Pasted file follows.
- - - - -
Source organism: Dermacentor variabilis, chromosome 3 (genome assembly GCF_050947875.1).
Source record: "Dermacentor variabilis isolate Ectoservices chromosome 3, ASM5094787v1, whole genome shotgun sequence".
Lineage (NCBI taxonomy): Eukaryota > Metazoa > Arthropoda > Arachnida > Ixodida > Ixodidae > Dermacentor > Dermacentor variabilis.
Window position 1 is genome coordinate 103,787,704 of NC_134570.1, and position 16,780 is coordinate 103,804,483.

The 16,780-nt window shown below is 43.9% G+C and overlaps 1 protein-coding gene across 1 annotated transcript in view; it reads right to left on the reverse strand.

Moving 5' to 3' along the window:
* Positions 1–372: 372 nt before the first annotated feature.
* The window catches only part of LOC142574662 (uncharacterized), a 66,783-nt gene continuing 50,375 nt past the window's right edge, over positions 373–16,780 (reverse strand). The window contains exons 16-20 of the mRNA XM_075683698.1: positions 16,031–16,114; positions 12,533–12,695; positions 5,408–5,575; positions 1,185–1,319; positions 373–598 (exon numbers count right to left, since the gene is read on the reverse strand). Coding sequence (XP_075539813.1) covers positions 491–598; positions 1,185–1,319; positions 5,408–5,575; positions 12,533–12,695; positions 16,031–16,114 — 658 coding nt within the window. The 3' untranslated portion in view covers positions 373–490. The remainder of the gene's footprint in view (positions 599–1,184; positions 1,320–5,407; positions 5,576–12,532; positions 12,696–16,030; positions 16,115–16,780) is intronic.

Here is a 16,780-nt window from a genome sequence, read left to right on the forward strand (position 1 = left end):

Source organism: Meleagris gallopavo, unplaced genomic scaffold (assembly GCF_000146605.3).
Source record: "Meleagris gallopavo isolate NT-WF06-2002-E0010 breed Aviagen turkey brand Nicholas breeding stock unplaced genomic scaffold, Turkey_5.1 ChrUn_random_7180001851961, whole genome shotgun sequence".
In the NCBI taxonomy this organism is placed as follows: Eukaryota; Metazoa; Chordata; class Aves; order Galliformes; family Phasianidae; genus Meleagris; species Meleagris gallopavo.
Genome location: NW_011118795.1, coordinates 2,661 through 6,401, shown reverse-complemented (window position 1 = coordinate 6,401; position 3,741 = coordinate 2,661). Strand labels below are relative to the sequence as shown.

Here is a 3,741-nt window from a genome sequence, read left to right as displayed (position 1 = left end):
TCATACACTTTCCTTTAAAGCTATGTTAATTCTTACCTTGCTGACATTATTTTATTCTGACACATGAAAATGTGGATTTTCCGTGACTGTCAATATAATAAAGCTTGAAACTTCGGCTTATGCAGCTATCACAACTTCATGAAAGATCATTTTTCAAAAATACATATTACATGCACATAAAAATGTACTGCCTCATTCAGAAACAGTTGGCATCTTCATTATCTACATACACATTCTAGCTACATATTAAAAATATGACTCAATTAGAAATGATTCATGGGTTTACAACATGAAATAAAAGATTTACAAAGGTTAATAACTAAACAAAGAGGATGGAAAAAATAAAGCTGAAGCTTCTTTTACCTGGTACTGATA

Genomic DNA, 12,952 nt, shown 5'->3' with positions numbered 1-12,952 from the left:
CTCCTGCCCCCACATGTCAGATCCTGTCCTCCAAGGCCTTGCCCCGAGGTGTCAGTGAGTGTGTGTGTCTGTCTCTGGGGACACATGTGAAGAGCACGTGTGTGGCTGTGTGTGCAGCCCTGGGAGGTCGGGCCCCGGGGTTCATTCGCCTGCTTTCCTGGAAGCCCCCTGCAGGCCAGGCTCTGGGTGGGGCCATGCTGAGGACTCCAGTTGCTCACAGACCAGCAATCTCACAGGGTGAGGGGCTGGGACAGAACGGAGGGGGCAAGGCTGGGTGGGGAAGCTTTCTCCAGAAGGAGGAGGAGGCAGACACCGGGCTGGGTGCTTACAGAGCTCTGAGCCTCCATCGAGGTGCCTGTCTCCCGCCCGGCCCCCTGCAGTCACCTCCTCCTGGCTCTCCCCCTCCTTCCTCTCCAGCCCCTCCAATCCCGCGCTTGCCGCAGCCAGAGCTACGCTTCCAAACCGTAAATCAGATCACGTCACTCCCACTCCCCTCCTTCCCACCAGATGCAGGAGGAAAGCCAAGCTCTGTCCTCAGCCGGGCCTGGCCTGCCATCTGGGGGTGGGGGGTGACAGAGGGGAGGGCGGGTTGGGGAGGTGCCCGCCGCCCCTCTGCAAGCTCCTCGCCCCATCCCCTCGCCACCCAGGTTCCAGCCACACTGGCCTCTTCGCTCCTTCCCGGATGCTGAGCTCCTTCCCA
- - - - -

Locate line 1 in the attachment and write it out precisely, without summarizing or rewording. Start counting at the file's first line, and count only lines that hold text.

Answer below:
Source organism: Dermacentor variabilis, chromosome 3 (genome assembly GCF_050947875.1).